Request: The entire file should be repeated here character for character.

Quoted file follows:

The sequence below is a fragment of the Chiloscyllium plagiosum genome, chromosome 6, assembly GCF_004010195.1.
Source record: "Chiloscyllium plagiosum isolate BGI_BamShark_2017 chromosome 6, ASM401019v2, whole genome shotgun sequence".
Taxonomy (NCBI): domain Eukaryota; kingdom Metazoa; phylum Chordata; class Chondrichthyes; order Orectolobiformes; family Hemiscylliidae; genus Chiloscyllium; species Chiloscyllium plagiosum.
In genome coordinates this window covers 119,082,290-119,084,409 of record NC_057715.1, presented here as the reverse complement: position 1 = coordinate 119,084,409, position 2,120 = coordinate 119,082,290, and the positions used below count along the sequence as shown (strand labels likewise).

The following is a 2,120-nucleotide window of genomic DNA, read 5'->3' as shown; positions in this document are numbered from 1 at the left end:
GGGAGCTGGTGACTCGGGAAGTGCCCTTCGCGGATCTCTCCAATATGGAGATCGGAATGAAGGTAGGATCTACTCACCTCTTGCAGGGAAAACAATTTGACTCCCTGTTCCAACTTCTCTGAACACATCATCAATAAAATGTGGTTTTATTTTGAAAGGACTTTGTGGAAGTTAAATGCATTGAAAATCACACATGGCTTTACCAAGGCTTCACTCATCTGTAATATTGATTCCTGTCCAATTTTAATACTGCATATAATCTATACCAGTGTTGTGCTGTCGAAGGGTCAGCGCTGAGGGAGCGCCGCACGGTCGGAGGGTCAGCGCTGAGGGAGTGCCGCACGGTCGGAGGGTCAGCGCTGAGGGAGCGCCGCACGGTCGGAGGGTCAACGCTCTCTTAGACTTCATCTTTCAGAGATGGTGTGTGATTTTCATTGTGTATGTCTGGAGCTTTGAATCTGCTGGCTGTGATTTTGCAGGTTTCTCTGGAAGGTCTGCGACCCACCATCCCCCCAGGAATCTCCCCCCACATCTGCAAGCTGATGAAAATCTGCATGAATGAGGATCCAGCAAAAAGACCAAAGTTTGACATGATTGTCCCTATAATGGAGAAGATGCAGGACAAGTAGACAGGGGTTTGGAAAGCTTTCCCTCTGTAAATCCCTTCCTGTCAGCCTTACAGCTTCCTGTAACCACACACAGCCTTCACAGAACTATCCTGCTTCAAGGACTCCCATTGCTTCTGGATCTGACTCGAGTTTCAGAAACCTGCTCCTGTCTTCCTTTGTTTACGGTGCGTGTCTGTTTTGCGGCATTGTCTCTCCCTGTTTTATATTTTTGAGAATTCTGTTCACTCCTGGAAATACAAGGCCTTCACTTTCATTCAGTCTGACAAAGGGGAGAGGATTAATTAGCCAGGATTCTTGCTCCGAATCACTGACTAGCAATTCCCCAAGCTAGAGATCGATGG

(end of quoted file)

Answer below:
The sequence below is a fragment of the Chiloscyllium plagiosum genome, chromosome 6, assembly GCF_004010195.1.
Source record: "Chiloscyllium plagiosum isolate BGI_BamShark_2017 chromosome 6, ASM401019v2, whole genome shotgun sequence".
Taxonomy (NCBI): domain Eukaryota; kingdom Metazoa; phylum Chordata; class Chondrichthyes; order Orectolobiformes; family Hemiscylliidae; genus Chiloscyllium; species Chiloscyllium plagiosum.
In genome coordinates this window covers 119,082,290-119,084,409 of record NC_057715.1, presented here as the reverse complement: position 1 = coordinate 119,084,409, position 2,120 = coordinate 119,082,290, and the positions used below count along the sequence as shown (strand labels likewise).

The following is a 2,120-nucleotide window of genomic DNA, read 5'->3' as shown; positions in this document are numbered from 1 at the left end:
GGGAGCTGGTGACTCGGGAAGTGCCCTTCGCGGATCTCTCCAATATGGAGATCGGAATGAAGGTAGGATCTACTCACCTCTTGCAGGGAAAACAATTTGACTCCCTGTTCCAACTTCTCTGAACACATCATCAATAAAATGTGGTTTTATTTTGAAAGGACTTTGTGGAAGTTAAATGCATTGAAAATCACACATGGCTTTACCAAGGCTTCACTCATCTGTAATATTGATTCCTGTCCAATTTTAATACTGCATATAATCTATACCAGTGTTGTGCTGTCGAAGGGTCAGCGCTGAGGGAGCGCCGCACGGTCGGAGGGTCAGCGCTGAGGGAGTGCCGCACGGTCGGAGGGTCAGCGCTGAGGGAGCGCCGCACGGTCGGAGGGTCAACGCTCTCTTAGACTTCATCTTTCAGAGATGGTGTGTGATTTTCATTGTGTATGTCTGGAGCTTTGAATCTGCTGGCTGTGATTTTGCAGGTTTCTCTGGAAGGTCTGCGACCCACCATCCCCCCAGGAATCTCCCCCCACATCTGCAAGCTGATGAAAATCTGCATGAATGAGGATCCAGCAAAAAGACCAAAGTTTGACATGATTGTCCCTATAATGGAGAAGATGCAGGACAAGTAGACAGGGGTTTGGAAAGCTTTCCCTCTGTAAATCCCTTCCTGTCAGCCTTACAGCTTCCTGTAACCACACACAGCCTTCACAGAACTATCCTGCTTCAAGGACTCCCATTGCTTCTGGATCTGACTCGAGTTTCAGAAACCTGCTCCTGTCTTCCTTTGTTTACGGTGCGTGTCTGTTTTGCGGCATTGTCTCTCCCTGTTTTATATTTTTGAGAATTCTGTTCACTCCTGGAAATACAAGGCCTTCACTTTCATTCAGTCTGACAAAGGGGAGAGGATTAATTAGCCAGGATTCTTGCTCCGAATCACTGACTAGCAATTCCCCAAGCTAGAGATCGATGG